Winter is tough for a lot of people – an estimated 1 in 5 (yup, that’s a full 20%) of North Americans suffer from Seasonal Affective Disorder, known as SAD.
According to Psychology Today, the symptoms of SAD include sleepiness, carb cravings, difficulty concentrating, feelings of depression, anxiety, irritability, weight gain, lethargy, decreased libido, and hyperphagia (increased consumption of food).
The prevalence of SAD has been linked to the lack of sunshine during the winter months. Depending on the severity of symptoms, there are several treatment options available – including light therapy and, in some cases, medications – and you should absolutely talk to your doctor if you are suffering.
But know this: for minor cases of the ‘winter blues’, exercise can help.
It’s that time of year – people across Toronto and beyond are setting ambitious fitness goals for 2017. If you really want to succeed this year though, you need more than a resolution.
You need a practical plan – and we’ve got one for you. Put these six tips into practice – and use our free habit tracker (which you can download below), and you’ll dramatically increase the chances that you’ll create lasting positive change this year.
Many people find themselves out of synch with their regular fitness habits over the holidays. In addition to missed workouts, there are food treats galore, indulgent office parties, and – often – lots of wine to wash it all down.
Here’s what we tell our personal training clients who are worried about all their hard work going out the window during the month of December.
If you’re like most people, you spend 80% of your time SITTING.
Did you know that doing so it’s wreaking havoc on your body? Humans aren’t built to sit for long periods like we do these days – we’re designed to be standing and moving.
As a result, it causes rounded shoulders and forward head posture (we call this Neanderthal posture here at NF!), and can also affect your breathing (because it compressed your diaphragm) which, in turn, can aggravate stress and even anxiety.
So. What’s an office worker (or driver, or other kind of all-day-sitter) to do? We’ve got three easy tips to help you combat ‘Neanderthal posture’ and feel better…
I’m willing to bet the people you love have enough socks.
And sweaters. And board games probably, too. So, this holiday season, why not give them something truly valuable, that will make them think of you LONG after the decorations have been put away and the holiday leftovers are gone: the gift of fitness.
For many of us - especially the parents, teachers, and professional students among us - September is the true start of a new year. (Forget January!)
It's a time of new beginning, and of return to routine - which makes it an ideal time to establish a new healthy habit. Here are some tips to set you up for success if you plan on setting up a new fitness routine this fall.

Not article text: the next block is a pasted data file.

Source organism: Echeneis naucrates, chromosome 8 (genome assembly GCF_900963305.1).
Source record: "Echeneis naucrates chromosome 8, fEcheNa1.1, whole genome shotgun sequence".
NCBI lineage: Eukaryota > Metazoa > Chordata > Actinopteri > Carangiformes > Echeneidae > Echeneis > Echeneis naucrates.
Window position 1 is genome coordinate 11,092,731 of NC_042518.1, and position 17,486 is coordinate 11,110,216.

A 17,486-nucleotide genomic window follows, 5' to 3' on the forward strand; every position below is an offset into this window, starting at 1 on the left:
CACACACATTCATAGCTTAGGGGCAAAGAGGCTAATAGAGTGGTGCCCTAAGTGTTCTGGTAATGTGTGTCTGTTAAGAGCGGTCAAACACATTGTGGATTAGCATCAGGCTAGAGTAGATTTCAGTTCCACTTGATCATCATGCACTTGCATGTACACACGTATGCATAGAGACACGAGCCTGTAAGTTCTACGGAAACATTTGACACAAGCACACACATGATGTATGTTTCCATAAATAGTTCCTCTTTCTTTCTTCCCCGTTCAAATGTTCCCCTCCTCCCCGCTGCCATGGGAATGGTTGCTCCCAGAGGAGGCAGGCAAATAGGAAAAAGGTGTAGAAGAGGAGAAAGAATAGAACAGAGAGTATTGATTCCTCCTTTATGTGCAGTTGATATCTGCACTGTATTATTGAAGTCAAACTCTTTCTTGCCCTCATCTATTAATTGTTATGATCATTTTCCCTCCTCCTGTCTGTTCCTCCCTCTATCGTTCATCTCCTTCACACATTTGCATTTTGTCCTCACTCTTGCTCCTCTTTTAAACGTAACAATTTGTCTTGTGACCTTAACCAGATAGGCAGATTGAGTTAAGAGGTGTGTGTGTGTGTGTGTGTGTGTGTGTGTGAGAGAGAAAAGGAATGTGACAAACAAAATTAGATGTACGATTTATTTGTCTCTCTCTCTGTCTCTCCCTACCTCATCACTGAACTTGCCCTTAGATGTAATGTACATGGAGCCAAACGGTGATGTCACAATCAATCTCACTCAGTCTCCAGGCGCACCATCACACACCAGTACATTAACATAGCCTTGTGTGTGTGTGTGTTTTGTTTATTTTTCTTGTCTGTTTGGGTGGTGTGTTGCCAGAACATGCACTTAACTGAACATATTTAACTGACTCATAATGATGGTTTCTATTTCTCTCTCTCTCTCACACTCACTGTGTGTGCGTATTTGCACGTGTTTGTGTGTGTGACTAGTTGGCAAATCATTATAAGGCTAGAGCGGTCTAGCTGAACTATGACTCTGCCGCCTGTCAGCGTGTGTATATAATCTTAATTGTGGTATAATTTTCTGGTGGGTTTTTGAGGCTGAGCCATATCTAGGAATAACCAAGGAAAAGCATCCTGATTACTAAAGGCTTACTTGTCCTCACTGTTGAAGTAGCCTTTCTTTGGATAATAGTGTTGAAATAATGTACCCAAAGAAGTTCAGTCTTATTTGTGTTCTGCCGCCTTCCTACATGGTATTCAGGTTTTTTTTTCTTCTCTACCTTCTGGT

Helloooo September! I don't know about you but, after a busy summer, I'm looking forward to getting back into a regular routine next week. For many of us, that means getting back on track nutritionally.
So today, I thought I'd share a Nielsen family favourite breakfast staple - which also makes for a hearty and nutritious snack. We use it as a cereal topper in the morning - it works great on cold cereal, oatmeal, and Greek yogurt - and have also been known to grab a handful to snack on here and there.
This is embarrassing to say but, even though I own a fitness company, I haven’t always been the fittest looking guy.
A decade ago, working out was my life. I dabbled in strongman training and got to a point where I could deadlift 725lbs and held a record in the 800 pound tire flip.
Even after my dreams of being the next Magnus ver Magnusson waned, I remained firmly committed to fitness and strength training. But, as it does for so many people, life got busy. Kids came along, my business grew and demanded more of my time and energy and, somewhere along the way, I stopped prioritizing my own fitness.
The Body Mass Index - or BMI - is an algorithm of weight and height that was created by insurance companies many decades ago to help determine a person's risk for disease or mortality.
Fast forward to the present day and it's commonly used as a measure of health - but it shouldn't be. From a fitness perspective, this simply doesn't make sense because it doesn't factor in muscle mass or bone density. A person who is lean and muscular but has big bones could have a very high BMI. And on the flip side, someone with a healthy BMI can be 'skinny fat' and unhealthy. (Here's a detailed article about its shortcomings, if you're interested in more detail.)
So if the BMI isn't reliable, what IS a good measure?
Poul Nielsen is the owner and operator of Nielsen Fitness, Toronto's leading team of in-home personal trainers. He has 16 years' experience in the fitness industry and has taught courses in Fitness and Lifestyle Management at George Brown College.
In addition to exercise (obviously), he loves spending time with his family, playing the guitar, strong coffee - and dark chocolate!